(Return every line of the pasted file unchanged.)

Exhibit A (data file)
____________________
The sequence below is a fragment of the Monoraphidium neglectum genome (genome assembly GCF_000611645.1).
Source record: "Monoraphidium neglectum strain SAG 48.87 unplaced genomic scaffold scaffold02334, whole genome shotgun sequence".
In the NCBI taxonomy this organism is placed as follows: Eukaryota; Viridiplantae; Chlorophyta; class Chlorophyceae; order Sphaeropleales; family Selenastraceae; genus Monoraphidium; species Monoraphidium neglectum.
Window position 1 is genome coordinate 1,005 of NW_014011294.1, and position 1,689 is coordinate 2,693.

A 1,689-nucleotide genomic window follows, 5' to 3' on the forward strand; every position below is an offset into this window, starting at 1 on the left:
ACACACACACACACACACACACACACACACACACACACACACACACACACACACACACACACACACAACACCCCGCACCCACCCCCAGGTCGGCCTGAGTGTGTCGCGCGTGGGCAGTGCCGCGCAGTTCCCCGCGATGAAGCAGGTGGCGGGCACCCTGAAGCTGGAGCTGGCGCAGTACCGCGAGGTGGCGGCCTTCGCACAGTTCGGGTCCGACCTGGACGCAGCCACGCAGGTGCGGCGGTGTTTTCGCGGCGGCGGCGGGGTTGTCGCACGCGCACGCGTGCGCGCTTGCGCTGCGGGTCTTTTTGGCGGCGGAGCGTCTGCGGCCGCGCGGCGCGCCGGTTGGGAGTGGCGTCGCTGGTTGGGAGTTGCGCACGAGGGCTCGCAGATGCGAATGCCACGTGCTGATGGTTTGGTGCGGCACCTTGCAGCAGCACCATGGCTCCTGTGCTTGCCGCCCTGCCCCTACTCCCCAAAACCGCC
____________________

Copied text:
The sequence below is a fragment of the Monoraphidium neglectum genome (genome assembly GCF_000611645.1).
Source record: "Monoraphidium neglectum strain SAG 48.87 unplaced genomic scaffold scaffold02334, whole genome shotgun sequence".
In the NCBI taxonomy this organism is placed as follows: Eukaryota; Viridiplantae; Chlorophyta; class Chlorophyceae; order Sphaeropleales; family Selenastraceae; genus Monoraphidium; species Monoraphidium neglectum.
Window position 1 is genome coordinate 1,005 of NW_014011294.1, and position 1,689 is coordinate 2,693.

A 1,689-nucleotide genomic window follows, 5' to 3' on the forward strand; every position below is an offset into this window, starting at 1 on the left:
ACACACACACACACACACACACACACACACACACACACACACACACACACACACACACACACACACAACACCCCGCACCCACCCCCAGGTCGGCCTGAGTGTGTCGCGCGTGGGCAGTGCCGCGCAGTTCCCCGCGATGAAGCAGGTGGCGGGCACCCTGAAGCTGGAGCTGGCGCAGTACCGCGAGGTGGCGGCCTTCGCACAGTTCGGGTCCGACCTGGACGCAGCCACGCAGGTGCGGCGGTGTTTTCGCGGCGGCGGCGGGGTTGTCGCACGCGCACGCGTGCGCGCTTGCGCTGCGGGTCTTTTTGGCGGCGGAGCGTCTGCGGCCGCGCGGCGCGCCGGTTGGGAGTGGCGTCGCTGGTTGGGAGTTGCGCACGAGGGCTCGCAGATGCGAATGCCACGTGCTGATGGTTTGGTGCGGCACCTTGCAGCAGCACCATGGCTCCTGTGCTTGCCGCCCTGCCCCTACTCCCCAAAACCGCC